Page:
The Solomons gained their independence from Britain in 1978. In the late 1990s, fighting broke out between rival ethnic groups on Guadalcanal and continued until an Australian-led international peacekeeping mission restored order in 2003. Today, with a population of over half a million people, the Solomons are known as a scuba diver and fisherman’s paradise.
* 1587 Mary Queen of Scots beheaded.
After 19 years of imprisonment, Mary Queen of Scots is beheaded at Fotheringhay Castle in England for her complicity in a plot to murder Queen Elizabeth I.
In 1542, while just six days old, Mary ascended to the Scottish throne upon the death of her father, King James V. Her mother sent her to be raised in the French court, and in 1558 she married the French dauphin, who became King Francis II of France in 1559 but died the following year. After Francis’ death, Mary returned to Scotland to assume her designated role as the country’s monarch.
In 1565, she married her English cousin Lord Darnley in order to reinforce her claim of succession to the English throne after Elizabeth’s death. In 1567, Darnley was mysteriously killed in an explosion at Kirk o’ Field, and Mary’s lover, the Earl of Bothwell, was the key suspect. Although Bothwell was acquitted of the charge, his marriage to Mary in the same year enraged the nobility. Mary brought an army against the nobles, but was defeated and imprisoned at Lochleven, Scotland, and forced to abdicate in favor of her son by Darnley, James.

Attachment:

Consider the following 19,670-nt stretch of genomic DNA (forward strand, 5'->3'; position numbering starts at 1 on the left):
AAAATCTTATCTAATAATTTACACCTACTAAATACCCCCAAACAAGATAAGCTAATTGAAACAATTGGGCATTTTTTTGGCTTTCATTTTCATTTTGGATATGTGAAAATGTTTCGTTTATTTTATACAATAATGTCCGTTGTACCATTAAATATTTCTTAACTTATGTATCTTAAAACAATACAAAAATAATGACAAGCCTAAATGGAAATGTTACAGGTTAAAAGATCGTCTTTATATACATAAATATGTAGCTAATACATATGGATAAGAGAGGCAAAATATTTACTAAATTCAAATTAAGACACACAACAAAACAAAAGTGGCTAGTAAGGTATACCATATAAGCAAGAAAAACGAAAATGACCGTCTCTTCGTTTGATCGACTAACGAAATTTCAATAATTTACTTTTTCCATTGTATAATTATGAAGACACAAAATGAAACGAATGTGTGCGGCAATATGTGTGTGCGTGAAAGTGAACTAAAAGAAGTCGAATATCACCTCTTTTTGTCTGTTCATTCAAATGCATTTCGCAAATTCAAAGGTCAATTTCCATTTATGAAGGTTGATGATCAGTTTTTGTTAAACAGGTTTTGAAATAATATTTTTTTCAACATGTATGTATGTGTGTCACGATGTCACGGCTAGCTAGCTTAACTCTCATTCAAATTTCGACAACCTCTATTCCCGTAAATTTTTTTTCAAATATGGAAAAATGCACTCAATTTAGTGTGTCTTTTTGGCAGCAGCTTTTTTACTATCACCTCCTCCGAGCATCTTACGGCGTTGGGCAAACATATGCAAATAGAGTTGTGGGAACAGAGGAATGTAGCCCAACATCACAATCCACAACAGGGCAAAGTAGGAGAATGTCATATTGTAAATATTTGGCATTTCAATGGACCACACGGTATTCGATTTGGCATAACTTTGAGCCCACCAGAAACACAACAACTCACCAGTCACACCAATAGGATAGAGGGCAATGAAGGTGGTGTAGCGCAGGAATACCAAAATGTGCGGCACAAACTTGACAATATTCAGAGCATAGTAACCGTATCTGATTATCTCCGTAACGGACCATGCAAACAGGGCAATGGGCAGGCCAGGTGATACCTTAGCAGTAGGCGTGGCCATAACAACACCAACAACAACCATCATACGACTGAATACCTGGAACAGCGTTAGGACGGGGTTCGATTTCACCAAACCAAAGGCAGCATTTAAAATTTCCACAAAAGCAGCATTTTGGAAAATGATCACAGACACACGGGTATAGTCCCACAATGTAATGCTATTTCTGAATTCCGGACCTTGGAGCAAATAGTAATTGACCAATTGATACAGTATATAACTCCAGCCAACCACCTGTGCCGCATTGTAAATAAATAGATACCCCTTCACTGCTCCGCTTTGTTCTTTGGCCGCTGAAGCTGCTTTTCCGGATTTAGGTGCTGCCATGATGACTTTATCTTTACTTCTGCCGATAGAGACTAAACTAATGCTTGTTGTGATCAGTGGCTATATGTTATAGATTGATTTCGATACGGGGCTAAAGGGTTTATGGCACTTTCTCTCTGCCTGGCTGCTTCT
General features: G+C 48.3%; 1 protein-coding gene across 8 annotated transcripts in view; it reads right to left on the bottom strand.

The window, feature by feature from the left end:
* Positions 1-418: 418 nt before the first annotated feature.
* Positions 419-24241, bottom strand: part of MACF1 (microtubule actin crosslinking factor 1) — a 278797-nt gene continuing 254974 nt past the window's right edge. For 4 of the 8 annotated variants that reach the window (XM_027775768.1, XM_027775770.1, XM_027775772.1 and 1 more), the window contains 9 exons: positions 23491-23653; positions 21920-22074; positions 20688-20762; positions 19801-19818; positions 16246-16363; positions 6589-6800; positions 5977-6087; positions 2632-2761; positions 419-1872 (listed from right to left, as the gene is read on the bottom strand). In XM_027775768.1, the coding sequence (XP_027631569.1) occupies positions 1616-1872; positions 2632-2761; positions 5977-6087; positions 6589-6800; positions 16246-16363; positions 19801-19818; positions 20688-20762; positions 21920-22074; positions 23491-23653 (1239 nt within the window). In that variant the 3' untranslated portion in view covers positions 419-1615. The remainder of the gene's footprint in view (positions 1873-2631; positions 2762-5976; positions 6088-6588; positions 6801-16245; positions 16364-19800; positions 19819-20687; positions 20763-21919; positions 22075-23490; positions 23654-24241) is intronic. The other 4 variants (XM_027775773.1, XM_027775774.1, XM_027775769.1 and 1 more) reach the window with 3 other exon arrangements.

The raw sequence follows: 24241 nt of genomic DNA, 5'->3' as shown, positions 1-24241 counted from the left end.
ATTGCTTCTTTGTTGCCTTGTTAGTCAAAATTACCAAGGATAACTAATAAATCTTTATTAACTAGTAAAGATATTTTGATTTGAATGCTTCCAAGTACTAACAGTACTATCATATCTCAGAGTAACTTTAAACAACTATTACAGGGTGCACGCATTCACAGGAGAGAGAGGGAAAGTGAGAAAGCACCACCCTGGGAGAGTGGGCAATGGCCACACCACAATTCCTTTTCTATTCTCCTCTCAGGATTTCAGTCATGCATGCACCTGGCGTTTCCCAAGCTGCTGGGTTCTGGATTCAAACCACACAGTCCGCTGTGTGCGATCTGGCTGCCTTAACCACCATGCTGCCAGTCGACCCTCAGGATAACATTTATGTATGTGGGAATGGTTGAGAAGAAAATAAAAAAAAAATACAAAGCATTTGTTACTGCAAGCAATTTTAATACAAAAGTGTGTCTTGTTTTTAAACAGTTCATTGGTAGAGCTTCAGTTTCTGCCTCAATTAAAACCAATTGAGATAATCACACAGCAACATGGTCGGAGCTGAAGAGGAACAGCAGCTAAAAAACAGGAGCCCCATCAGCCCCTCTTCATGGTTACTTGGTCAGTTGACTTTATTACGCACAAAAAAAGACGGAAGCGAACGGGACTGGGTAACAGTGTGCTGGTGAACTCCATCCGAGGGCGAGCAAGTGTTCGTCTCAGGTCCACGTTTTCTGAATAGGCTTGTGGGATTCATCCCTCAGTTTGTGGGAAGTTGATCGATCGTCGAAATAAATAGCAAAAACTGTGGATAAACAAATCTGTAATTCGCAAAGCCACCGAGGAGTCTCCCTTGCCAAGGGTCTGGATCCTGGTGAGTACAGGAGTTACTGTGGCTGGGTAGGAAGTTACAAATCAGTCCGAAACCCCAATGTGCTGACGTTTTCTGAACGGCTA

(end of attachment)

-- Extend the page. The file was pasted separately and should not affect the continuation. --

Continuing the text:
In 1568, Mary escaped from captivity and raised a substantial army but was defeated and fled to England. Queen Elizabeth initially welcomed Mary but was soon forced to put her friend under house arrest after Mary became the focus of various English Catholic and Spanish plots to overthrow Elizabeth. Nineteen years later, in 1586, a major plot to murder Elizabeth was reported, and Mary was brought to trial. She was convicted of complicity and sentenced to death.